Life OK, but what's with all the melodrama?
There's a new channel out there - Life OK (yes, that really is what it's called). It replaces Star One, a flanking channel to the Star network's entertainment (read woman-oriented family sagas) juggernaut, Star Plus. Poonam Saxena writes.Updated: Jan 31, 2012 15:42 IST
There's a new channel out there - Life OK (yes, that really is what it's called). It replaces Star One, a flanking channel to the Star network's entertainment (read woman-oriented family sagas) juggernaut, Star Plus. Initially when Star One was launched (in 2004, if I'm not mistaken), it had a younger, more modern vibe but after a while that focus got slightly diluted.
I remember Star One primarily for Sarabhai vs Sarabhai, probably one of the best comedy serials on TV in recent years, and for its hit reality shows, Nach Baliye and The Great Indian Laughter Challenge. (I was not a regular viewer, but the channels also telecast what is perhaps Indian television's first vampire serial, the Twilight ripoff Pyar Ki Yeh Ek Kahani.)
Now Star One has become Life OK. The new channel introduces Madhuri Dixit as a sort of sutradhar: she pops up every now and then, giving viewers little philosophical nuggets on life, all of which are linked to the different shows on the channel. In one line, the message seems to be this: appreciate what you have, don't let the past or future/your ambitions or aspirations negate your chances of happiness in the here and now. It's a good message but I'm not sure if all the shows on the channel mirror the message.
There are about eight new shows and I've managed to see three of them at some length. The first is Devon Ke Dev Mahadev, a serial about one of the most powerful and intriguing of Hindu deities, Shiv. At the moment the story is focused on Sati, who finds herself drawn to the charismatic, ascetic Shiv, much against the wishes of her father, an unyielding Vishnu devotee. The handling of Devon Ke Dev Mahadev is in the usual TV serial style, though the look and feel is a shade better than most routine mythologicals.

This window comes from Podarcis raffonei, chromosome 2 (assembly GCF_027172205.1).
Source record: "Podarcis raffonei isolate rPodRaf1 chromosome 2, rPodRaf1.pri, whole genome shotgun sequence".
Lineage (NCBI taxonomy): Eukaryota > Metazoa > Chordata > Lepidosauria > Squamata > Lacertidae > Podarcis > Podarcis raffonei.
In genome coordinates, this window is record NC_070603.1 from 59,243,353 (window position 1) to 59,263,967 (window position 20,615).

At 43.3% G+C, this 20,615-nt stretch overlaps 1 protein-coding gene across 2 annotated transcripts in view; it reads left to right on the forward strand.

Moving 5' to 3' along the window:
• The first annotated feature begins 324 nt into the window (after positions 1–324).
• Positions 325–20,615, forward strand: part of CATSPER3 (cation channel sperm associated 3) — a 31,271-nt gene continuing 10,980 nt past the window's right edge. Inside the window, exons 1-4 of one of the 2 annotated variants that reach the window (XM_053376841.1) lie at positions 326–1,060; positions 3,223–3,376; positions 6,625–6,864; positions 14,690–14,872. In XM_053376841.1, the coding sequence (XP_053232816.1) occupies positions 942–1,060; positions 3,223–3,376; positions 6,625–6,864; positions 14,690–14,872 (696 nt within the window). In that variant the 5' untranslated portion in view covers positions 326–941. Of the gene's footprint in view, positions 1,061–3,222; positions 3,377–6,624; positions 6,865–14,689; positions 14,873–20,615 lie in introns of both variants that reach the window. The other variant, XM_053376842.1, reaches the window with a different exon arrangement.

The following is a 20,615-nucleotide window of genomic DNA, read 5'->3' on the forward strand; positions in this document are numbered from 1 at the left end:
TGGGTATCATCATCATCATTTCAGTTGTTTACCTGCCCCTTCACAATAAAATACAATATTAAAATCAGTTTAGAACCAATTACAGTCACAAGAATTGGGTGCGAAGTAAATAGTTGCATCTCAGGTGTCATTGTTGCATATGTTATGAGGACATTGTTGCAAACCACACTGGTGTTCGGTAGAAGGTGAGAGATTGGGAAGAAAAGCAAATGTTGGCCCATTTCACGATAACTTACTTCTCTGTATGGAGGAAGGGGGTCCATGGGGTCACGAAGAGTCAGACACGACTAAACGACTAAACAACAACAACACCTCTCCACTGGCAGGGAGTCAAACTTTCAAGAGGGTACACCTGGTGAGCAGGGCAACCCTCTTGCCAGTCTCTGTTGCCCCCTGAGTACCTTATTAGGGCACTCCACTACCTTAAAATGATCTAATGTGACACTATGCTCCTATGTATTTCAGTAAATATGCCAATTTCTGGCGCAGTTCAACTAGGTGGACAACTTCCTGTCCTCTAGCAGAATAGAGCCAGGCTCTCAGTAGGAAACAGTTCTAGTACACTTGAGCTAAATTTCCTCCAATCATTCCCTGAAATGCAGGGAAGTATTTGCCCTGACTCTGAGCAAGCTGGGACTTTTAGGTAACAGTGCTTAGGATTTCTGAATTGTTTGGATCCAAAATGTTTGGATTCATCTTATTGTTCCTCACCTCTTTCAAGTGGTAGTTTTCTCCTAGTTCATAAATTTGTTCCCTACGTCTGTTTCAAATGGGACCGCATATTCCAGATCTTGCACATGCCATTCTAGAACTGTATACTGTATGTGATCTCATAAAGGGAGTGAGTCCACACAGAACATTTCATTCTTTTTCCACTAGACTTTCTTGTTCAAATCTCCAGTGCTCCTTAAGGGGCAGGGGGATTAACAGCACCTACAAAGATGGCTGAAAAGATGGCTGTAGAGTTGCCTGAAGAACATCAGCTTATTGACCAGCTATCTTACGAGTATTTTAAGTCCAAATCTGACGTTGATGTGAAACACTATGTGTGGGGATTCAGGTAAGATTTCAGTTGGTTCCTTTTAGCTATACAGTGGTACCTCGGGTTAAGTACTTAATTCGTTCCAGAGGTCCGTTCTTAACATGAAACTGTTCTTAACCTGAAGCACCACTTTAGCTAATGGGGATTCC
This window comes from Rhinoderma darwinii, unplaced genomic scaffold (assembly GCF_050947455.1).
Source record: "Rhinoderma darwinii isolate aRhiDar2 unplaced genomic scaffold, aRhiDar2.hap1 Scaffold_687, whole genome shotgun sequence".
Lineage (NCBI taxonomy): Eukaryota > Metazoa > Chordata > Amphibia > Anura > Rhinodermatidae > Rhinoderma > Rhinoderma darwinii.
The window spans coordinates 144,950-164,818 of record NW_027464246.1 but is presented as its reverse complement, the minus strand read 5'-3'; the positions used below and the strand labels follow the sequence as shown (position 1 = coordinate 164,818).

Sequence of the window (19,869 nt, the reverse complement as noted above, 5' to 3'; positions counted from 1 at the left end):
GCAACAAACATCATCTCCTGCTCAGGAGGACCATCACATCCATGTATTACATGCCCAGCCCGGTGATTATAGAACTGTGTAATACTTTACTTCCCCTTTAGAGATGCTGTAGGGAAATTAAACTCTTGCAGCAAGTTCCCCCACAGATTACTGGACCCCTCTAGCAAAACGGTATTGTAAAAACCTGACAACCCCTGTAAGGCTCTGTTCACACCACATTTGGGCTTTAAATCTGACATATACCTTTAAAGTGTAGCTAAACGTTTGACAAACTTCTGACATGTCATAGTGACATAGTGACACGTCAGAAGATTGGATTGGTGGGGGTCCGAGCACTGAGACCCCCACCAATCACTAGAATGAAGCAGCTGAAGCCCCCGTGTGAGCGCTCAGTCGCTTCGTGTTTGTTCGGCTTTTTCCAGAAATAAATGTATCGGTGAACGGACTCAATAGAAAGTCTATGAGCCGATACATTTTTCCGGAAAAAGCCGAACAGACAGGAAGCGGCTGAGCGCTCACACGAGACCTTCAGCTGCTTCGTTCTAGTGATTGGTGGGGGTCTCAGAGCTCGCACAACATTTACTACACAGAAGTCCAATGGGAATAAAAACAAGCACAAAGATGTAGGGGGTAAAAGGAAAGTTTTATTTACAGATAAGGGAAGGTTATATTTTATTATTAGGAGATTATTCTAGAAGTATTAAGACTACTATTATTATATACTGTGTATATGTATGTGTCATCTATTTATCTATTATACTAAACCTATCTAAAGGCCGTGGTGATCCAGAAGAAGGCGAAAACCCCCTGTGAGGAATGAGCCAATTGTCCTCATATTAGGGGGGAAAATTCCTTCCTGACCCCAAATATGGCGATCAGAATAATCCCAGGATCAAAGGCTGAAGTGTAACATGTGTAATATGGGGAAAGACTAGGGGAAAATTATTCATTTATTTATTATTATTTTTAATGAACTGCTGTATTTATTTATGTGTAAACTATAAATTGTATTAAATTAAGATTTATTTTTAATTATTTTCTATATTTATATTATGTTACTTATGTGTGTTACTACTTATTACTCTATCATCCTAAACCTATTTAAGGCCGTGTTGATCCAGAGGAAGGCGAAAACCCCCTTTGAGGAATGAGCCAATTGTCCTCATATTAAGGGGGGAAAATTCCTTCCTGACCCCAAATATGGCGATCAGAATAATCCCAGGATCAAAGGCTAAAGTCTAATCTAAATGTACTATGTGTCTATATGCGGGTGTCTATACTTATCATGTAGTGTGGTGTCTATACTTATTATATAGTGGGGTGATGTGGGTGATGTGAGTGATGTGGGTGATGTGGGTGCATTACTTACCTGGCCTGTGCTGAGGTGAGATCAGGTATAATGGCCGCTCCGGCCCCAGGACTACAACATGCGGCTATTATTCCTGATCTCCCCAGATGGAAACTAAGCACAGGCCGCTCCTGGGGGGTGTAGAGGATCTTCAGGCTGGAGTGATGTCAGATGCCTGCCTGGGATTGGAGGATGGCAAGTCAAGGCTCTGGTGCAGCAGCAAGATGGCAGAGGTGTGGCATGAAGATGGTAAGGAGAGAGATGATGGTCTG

The second show I saw was Sau-bhagyavati Bhava, in which a young girl's parents fix her wedding to a seemingly 'good' catch - a rich, khandaani man. But once she's married, she discovers he's abusive and psychotic. (So I guess the message here is not to confuse 'rich man' with 'nice man.') The couple live alone in a remote, palatial home somewhere in the hills and Mr Crazy finds different ways of torturing his bride every day (which includes tying her up and branding her with hot iron). Not exactly pleasant bedtime viewing. (Here's the problem with the soap format - everything is stretched beyond endurance. If the story of Saubhagya-vati Bhava is about how a new bride escapes her scary husband and finds a new life for herself - I don't know if this is the story, but frankly what else could it possibly be? - and it had to be wound up in a finite number of episodes, all would be well. But since this is a soap format, there's no knowing how long this charming part of the story will stretch. It could drag on for weeks.)
Equally traumatic viewing is a show called Meri Maa, in which everyone cries so much, they could fill the Pacific Ocean with their tears. The serial is set in a Marathi joint family where the daughter-in-law loses her little daughter at a Ganesh Chaturthi pandal. Five years down the line, she still weeps for her lost child. Her mother-in-law keeps shouting at her, saying it was all her fault. Meanwhile, the little girl is growing up on the streets, amidst much hardship. It's all too much crying, too much melodrama, too much saas-bahu. Too much like the kind of show I can't watch. The rest of the shows next week.
First Published: Dec 23, 2011 23:47 IST